The legal action against Boeing over two deadly crashes of its best-selling aircraft has received a major boost after the manufacturer was found liable.
An 18-month investigation into the 737 Max by a US House Committee reveals several disturbing facts.
The report says the Max crashes were not the result of a singular failure, technical mistake, or mismanaged event.
“They were the horrific culmination of a series of faulty technical assumptions by Boeing’s engineers, a lack of transparency on the part of Boeing’s management, and grossly insufficient oversight by the FAA — the pernicious result of regulatory capture on the part of the FAA with respect to its responsibilities to perform robust oversight of Boeing and to ensure the safety of the flying public,” the report notes.
It says the facts laid out document a disturbing pattern of technical miscalculations and troubling management misjudgments made by Boeing. It also illuminates numerous oversight lapses and accountability gaps by the FAA that played a significant role in the 737 Max crashes.
The Ethiopia crash claimed the lives of all 157 people on board, among them 36 Kenyans, with the country suffering the largest number of casualties.
Airlines and equipment manufacturers always try to shield themselves from blame when a crash happens to reduce their financial liability and compensation claims from families.
Compensation for victims of plane crashes is guided by the Montreal Convention.
One scenario provides for a minimum compensation — that every passenger must be compensated as long as they were injured or died while on the plane.
Currently, this amount is about $170,000 per passenger, which translates to about Sh17 million at current exchange rates.
But in case of negligence or fault on the part of equipment manufacturer, lawyers can sue the equipment maker for more damages that can run into hundreds of millions of shillings, depending on how the crash has affected the families.
The report notes that Ethiopian Airlines, which is wholly owned by the government of Ethiopia, has flourished over the last two decades as it has capitalised on a strategy to connect primary and secondary markets across the African continent with North American, European, and Asian destinations via its hub in Addis Ababa.
Before the crash of flight 302, Ethiopian Airlines’ last major accident occurred in January 2010 and involved a Boeing 737-800 departing Beirut at night bound for Addis Ababa. All 90 passengers and crew died.
Lion Air, an Indonesian airline which provides fast, inexpensive travel across the massive Indonesian archipelago, was the first to experience the Max crash.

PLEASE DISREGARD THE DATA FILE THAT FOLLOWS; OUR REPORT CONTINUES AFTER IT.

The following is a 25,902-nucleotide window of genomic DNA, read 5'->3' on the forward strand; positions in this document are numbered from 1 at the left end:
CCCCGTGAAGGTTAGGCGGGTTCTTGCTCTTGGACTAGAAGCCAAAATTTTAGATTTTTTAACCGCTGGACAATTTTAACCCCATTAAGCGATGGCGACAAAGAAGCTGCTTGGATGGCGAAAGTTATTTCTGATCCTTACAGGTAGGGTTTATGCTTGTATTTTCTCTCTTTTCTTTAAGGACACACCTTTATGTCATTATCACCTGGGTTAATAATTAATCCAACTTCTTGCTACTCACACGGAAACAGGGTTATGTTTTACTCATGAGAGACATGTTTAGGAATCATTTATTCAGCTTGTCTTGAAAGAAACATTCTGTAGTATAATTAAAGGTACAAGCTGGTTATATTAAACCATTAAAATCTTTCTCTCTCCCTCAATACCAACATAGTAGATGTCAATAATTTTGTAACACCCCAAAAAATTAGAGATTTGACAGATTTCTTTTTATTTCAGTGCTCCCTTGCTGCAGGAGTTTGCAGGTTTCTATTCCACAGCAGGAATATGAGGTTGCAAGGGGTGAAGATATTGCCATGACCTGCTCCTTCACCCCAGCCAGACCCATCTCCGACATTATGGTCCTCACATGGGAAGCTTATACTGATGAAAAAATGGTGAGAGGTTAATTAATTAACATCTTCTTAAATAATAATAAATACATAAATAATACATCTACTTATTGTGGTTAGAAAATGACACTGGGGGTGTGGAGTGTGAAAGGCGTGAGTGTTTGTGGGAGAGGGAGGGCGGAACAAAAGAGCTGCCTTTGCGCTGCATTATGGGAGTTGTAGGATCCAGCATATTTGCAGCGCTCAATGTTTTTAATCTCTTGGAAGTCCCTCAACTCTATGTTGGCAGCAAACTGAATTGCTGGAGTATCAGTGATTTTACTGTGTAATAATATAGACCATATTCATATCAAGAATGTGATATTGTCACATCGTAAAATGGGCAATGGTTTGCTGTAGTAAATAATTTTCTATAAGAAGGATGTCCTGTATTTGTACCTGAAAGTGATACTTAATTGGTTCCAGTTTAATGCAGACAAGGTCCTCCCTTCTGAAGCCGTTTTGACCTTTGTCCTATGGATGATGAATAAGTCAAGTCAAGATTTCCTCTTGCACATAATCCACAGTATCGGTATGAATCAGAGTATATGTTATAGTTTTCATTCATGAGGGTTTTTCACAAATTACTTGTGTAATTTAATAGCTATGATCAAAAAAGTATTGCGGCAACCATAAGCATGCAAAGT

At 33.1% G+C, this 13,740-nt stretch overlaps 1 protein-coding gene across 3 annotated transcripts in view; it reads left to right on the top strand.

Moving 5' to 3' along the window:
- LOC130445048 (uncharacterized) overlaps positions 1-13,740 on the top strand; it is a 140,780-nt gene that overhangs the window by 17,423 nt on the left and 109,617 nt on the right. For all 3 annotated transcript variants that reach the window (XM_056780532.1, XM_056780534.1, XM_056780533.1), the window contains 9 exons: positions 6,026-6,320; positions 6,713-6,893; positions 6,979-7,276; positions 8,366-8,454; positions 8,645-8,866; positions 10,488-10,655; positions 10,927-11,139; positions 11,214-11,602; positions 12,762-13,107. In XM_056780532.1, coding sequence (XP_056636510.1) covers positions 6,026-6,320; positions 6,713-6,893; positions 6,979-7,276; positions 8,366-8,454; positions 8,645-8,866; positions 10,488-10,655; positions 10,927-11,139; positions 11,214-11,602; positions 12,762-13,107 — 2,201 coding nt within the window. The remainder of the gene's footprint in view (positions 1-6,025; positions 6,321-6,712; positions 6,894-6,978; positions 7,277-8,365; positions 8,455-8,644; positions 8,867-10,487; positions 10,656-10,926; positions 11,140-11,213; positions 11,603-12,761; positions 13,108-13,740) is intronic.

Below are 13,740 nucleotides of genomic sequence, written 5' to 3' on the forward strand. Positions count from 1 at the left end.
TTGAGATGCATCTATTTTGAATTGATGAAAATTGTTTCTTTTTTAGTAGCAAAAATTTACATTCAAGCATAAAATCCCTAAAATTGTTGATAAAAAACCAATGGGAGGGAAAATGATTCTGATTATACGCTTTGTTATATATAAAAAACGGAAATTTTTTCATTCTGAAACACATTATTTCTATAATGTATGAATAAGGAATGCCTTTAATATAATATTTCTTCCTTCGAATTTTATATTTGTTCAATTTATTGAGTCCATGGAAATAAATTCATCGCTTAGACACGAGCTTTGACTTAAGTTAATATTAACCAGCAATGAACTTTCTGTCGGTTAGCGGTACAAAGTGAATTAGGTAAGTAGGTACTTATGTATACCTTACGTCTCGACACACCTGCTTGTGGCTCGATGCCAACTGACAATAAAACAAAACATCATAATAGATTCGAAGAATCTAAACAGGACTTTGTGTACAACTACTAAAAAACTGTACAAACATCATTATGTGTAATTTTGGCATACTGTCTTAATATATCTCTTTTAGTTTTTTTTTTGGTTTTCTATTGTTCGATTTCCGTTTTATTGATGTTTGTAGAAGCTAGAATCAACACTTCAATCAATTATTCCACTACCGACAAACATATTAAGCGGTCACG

Unfortunately, Lion Air has a chequered safety record and has earned a reputation among some observers of hiring inexperienced pilots and overworking them. For example, before the crash of flight 610, Lion Air airplanes had been involved in 10 accidents that led to the death of 25 people since the company’s founding in 1999.
However, while Lion Air’s business model was built around the use of the Boeing 737 and its pilots were used to flying the airplane, the 737 Max contained a new feature in its flight control computer — the manoeuvring Characteristics Augmentation System (MCAS) — that has become the centre of scrutiny for both Max crashes.
The new system had the ability to trigger non-pilot-commanded flight control movements that could place the airplane into a dangerous nose-down attitude that challenged the pilots’ ability to control the aircraft.
In addition, the MCAS software operated on input from one of the two angle-of-attack (AOA) sensors externally mounted on the fuselage on either side of the airplane.
The day before the crash of Lion Air flight 610, a mechanic in Denpasar, Indonesia, replaced the AOA sensor on the left side of the accident airplane, prior to its 90-minute flight from Denpasar to Jakarta.
On the flight to Jakarta, MCAS activated based on an erroneous reading from the newly installed AOA sensor and commanded the airplane’s horizontal stabiliser33 to push the nose down while the pilots struggled against it to stabilise the airplane.
In this case, a third “deadheading” pilot, who occupied the jump seat inside the flight deck, recognised what was occurring and provided instructions to the two active pilots that enabled them to regain control of the airplane and fly it safely to Jakarta by depressing two “stabilizer trim cutout” switches, thereby removing electrical power from the flight control that MCAS was erroneously activating.
But in the next flight, they were not so lucky.